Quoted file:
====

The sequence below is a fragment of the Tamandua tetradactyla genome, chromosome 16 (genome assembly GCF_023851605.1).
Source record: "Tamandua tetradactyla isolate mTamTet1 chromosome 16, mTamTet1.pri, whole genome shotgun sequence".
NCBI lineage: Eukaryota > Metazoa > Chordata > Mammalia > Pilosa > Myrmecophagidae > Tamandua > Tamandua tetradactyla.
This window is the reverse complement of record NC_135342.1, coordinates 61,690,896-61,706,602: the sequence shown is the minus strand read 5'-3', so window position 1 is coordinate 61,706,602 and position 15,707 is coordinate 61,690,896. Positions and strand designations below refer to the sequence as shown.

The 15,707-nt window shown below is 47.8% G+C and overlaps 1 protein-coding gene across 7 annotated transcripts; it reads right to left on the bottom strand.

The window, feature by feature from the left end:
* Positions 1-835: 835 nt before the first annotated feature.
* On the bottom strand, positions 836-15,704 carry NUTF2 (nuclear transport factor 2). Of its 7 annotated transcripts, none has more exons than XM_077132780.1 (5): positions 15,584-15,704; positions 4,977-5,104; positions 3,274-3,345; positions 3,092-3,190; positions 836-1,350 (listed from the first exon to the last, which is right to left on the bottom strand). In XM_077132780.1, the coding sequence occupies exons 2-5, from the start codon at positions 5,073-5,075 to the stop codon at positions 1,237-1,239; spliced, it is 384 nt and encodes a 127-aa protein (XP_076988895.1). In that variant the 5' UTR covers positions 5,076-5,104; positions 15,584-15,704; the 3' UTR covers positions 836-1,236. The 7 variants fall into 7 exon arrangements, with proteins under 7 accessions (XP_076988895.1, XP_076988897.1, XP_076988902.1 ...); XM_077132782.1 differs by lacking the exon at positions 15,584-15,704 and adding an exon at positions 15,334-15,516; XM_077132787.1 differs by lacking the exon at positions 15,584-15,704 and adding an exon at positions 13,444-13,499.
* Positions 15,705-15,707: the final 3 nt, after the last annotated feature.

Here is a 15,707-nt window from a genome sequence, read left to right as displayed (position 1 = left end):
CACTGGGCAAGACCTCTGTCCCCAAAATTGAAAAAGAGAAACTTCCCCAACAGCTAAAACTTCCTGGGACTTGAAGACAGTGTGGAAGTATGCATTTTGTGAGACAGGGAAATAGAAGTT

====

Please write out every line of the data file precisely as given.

The sequence below is a fragment of the Tamandua tetradactyla genome, chromosome 16 (genome assembly GCF_023851605.1).
Source record: "Tamandua tetradactyla isolate mTamTet1 chromosome 16, mTamTet1.pri, whole genome shotgun sequence".
NCBI lineage: Eukaryota > Metazoa > Chordata > Mammalia > Pilosa > Myrmecophagidae > Tamandua > Tamandua tetradactyla.
This window is the reverse complement of record NC_135342.1, coordinates 61,690,896-61,706,602: the sequence shown is the minus strand read 5'-3', so window position 1 is coordinate 61,706,602 and position 15,707 is coordinate 61,690,896. Positions and strand designations below refer to the sequence as shown.

The 15,707-nt window shown below is 47.8% G+C and overlaps 1 protein-coding gene across 7 annotated transcripts; it reads right to left on the bottom strand.

The window, feature by feature from the left end:
* Positions 1-835: 835 nt before the first annotated feature.
* On the bottom strand, positions 836-15,704 carry NUTF2 (nuclear transport factor 2). Of its 7 annotated transcripts, none has more exons than XM_077132780.1 (5): positions 15,584-15,704; positions 4,977-5,104; positions 3,274-3,345; positions 3,092-3,190; positions 836-1,350 (listed from the first exon to the last, which is right to left on the bottom strand). In XM_077132780.1, the coding sequence occupies exons 2-5, from the start codon at positions 5,073-5,075 to the stop codon at positions 1,237-1,239; spliced, it is 384 nt and encodes a 127-aa protein (XP_076988895.1). In that variant the 5' UTR covers positions 5,076-5,104; positions 15,584-15,704; the 3' UTR covers positions 836-1,236. The 7 variants fall into 7 exon arrangements, with proteins under 7 accessions (XP_076988895.1, XP_076988897.1, XP_076988902.1 ...); XM_077132782.1 differs by lacking the exon at positions 15,584-15,704 and adding an exon at positions 15,334-15,516; XM_077132787.1 differs by lacking the exon at positions 15,584-15,704 and adding an exon at positions 13,444-13,499.
* Positions 15,705-15,707: the final 3 nt, after the last annotated feature.

Here is a 15,707-nt window from a genome sequence, read left to right as displayed (position 1 = left end):
CACTGGGCAAGACCTCTGTCCCCAAAATTGAAAAAGAGAAACTTCCCCAACAGCTAAAACTTCCTGGGACTTGAAGACAGTGTGGAAGTATGCATTTTGTGAGACAGGGAAATAGAAGTT